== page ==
Extremely interesting and to the point. I thought this was especially well said: “We discussed how Trump, Farage and co have effectively given such people permission to voice hatred of the other.”
    And I do wish we knew how to put the geni back into the bottle! If you find out, let me know.

    Liked by 2 people

  3. Heide says:

    What a powerful piece you’ve written here — especially your insight about the (caring, liberal, white, women) teachers who advise their students that they will have equal opportunity if only they play by the rules. And don’t even get me started about the so-called leaders who deliberately scapegoat and divide! We can only hope that boys like your friend’s son will learn from what they’re witnessing and vow to create a better world.

    Liked by 2 people

    • Thanks Heide, yes, that point she made was what really shocked me out of my world-news-weariness. Yes, I hope for the future when I see some of the young people around – sometimes we have to look behind the bad news which tends to hide the many good, caring and responsible youngsters.

      Liked by 2 people

  4. I’m always a bit surprised to read/hear about people in areas that are not as diverse or used to other customs as it is here in TX. It’s common in any one afternoon to hear multiple languages, see various dress in the grocery stores and just about everywhere. We are really more alike than different. (If it matters, this is a minority majority city with white population small. Many Asian, mainland Chinese, various Islanders, Africans, Middle Eastern, Of course Pakistani as well as Central and South Americans, Researchers say this area is what the rest of the US will look like shortly.) It’s really a lot of fun to have such a rich varied city: the food, the music, the entertainment, and the philosophies.
    Are really most of the instructors and teacher there mostly white women still? Even in the distant outlying suburbs that’s far from the norm here.
    Really enjoyed your post and pictures – loved th arched windows with stonework. Such skill involved in the older architecture and buildings. How interesting how the museum had changed. Fossils are so interesting to kids – hope they are somewhere accessible for viewing. Museums are the coolest places for kids to explore.

    Liked by 1 person

    • Britain has many cities that are as you describe, mixed, vibrant, fun, multicultural and happy with it. They tend to be places that are relatively affluent and where there is adequate employment – and quality employment at that. But Bradford is not as mixed as the city you describe.
      Bradford has a history that has set it up for problems. (Bear with me this is overly simplistic…) In the 19th and for half of the 20th century it was probably THE top woollen textile manufacturing city in the world. And rich. So many people were needed to operate the woollen mills and the other mills which supported them – engineering, chemical etc – in the mid-20th century that they were brought in from the empire, from the Asian subcontinent especially – in large numbers. Whereas those coming from Poland, Ukraine and Czechoslovakia after WWII were less visible, the Pakistanis and others were visibly different. And not welcome. They stuck together as a result. Then the industry declined. It is virtually non-existent today. But all those people are still there and unfortunately if you look at the stats about education (poor attainment) and the type of work available it is low skilled, low level stuff and unemployment is high in the immigrant heavy areas.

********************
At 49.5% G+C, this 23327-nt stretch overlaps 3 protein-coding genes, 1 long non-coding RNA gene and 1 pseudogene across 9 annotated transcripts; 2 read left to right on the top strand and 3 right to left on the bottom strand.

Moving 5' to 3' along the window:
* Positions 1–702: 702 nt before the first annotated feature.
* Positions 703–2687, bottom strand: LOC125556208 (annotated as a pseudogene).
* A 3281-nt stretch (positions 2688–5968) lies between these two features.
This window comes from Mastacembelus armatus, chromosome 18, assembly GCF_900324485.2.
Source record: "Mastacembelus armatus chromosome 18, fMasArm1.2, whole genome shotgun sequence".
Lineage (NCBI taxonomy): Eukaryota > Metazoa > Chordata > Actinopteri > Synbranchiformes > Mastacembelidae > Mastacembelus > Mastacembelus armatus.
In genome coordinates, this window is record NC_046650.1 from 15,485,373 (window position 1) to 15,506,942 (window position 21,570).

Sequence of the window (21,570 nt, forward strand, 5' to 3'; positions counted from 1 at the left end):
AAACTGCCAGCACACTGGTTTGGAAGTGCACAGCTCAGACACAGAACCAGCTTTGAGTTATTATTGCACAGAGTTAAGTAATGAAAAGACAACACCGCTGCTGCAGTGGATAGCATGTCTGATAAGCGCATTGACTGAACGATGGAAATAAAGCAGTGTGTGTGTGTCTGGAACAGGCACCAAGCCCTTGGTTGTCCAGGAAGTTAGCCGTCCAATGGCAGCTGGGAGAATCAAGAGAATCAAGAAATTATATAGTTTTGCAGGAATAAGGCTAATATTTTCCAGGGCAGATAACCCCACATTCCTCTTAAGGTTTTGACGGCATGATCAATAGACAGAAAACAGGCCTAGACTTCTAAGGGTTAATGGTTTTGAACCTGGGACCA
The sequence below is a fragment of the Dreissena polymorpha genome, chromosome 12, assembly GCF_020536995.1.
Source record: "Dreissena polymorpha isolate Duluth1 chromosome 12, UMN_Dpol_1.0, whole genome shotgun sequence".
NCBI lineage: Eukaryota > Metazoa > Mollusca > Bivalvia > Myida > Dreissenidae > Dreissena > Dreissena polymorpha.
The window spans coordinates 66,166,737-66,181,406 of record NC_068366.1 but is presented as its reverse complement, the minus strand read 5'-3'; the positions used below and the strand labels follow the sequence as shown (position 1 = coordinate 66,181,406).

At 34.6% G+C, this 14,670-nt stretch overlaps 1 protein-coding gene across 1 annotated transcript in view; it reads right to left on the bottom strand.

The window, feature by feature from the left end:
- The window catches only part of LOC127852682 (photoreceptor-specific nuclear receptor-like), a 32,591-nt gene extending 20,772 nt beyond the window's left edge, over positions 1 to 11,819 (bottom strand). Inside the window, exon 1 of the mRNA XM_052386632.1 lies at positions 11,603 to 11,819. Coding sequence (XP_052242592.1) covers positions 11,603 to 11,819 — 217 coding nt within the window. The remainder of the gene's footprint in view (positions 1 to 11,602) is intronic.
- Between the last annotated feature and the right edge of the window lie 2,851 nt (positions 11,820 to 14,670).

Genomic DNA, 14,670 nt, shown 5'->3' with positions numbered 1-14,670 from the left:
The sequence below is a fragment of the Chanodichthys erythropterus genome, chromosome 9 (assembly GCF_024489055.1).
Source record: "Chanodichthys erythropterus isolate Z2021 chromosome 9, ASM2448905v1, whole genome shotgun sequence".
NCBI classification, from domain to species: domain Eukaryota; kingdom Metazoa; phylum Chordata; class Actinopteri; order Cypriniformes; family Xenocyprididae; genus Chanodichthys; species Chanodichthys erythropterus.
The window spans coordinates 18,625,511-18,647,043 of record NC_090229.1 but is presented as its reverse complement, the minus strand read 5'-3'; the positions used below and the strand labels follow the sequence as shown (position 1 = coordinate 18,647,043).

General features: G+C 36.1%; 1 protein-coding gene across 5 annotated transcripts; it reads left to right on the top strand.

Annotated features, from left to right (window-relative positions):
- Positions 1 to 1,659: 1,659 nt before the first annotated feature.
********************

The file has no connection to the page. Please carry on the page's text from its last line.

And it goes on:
It is very sad to see so many empty mills standing useless and vandalised – and the city is visibly poor.
      The friend who talked about white women teachers probably had specific children in mind, those from more affluent or aspirational Asian families who sent their children to schools in ‘white’ areas or paid for private schooling. And sadly, one of the issues which still pertains in many places like Bradford is women remaining indoors and often poorly educated.
      Add to all this that transport links to and from the city are appalling -it is the end or a railway line for example – perfect post-industrial storm. It is in the north of England also, which does tend to be neglected by central government. Not a full explanation and I am no expert but… Not an easy case to solve.
      The fossils have gone to a castle!

      Liked by 1 person

      • A castle! Somehow ironic?
        I know many places there are as multilingual as we are here. There are always pocket
        That area sounds like the “Rust Belt” areas here which were once vibrant manufacturing areas, but became outdated and people were not looking down the road so new skills were not learned for new industries. People unlike previous eras didn’t move to areas with jobs, but sat and declined.
        Certain immigrants over the last decade here have tended to buy/ rent in areas and stick together – really not a good way to become part of the city. Even in the schools with a good mix of students, some groups isolate themselves in the lunch room and such. It’s hard on the kids as they get older – they really become “Americanized” and are stuck between what they want to be and the pressure from their parents to stay with their own people and heritage. More so now than after WWII. Kids are the hope.
        Two funny things I thought: Asians and many Hispanics here were often grouped with “white” – even in school data and census for a long time (but then there were only 2 categories: White and nonwhite)
        The second as I was watch a Kroger grocery store commercial I’ve seen multiple times before, I realized the young man in it was Pakistani – I never noticed before, but it’s obvious. Sooner or later it’ll all work out if people calm down…eventually dinosaurs and old ideas die off.
        Appreciate the additional information!

        Liked by 1 person

    • Even though I would be (being of WASP heritage) part of the minority what you describe is really as it should be, and hopefully each person one day equal in standing and opportunity.

      Liked by 1 person

  5. It seems as though too many people feel it’s their right to have something to say… However, I remembering growing up we were oft reminded “If you can’t say something nice, don’t say anything at all.” The risk of faux pas in being (publicly) uncouth or unkind was far greater than the need to blurt out a thoughtless opinion, long remembered after things well considered and spoken were forgotten.

    Liked by 1 person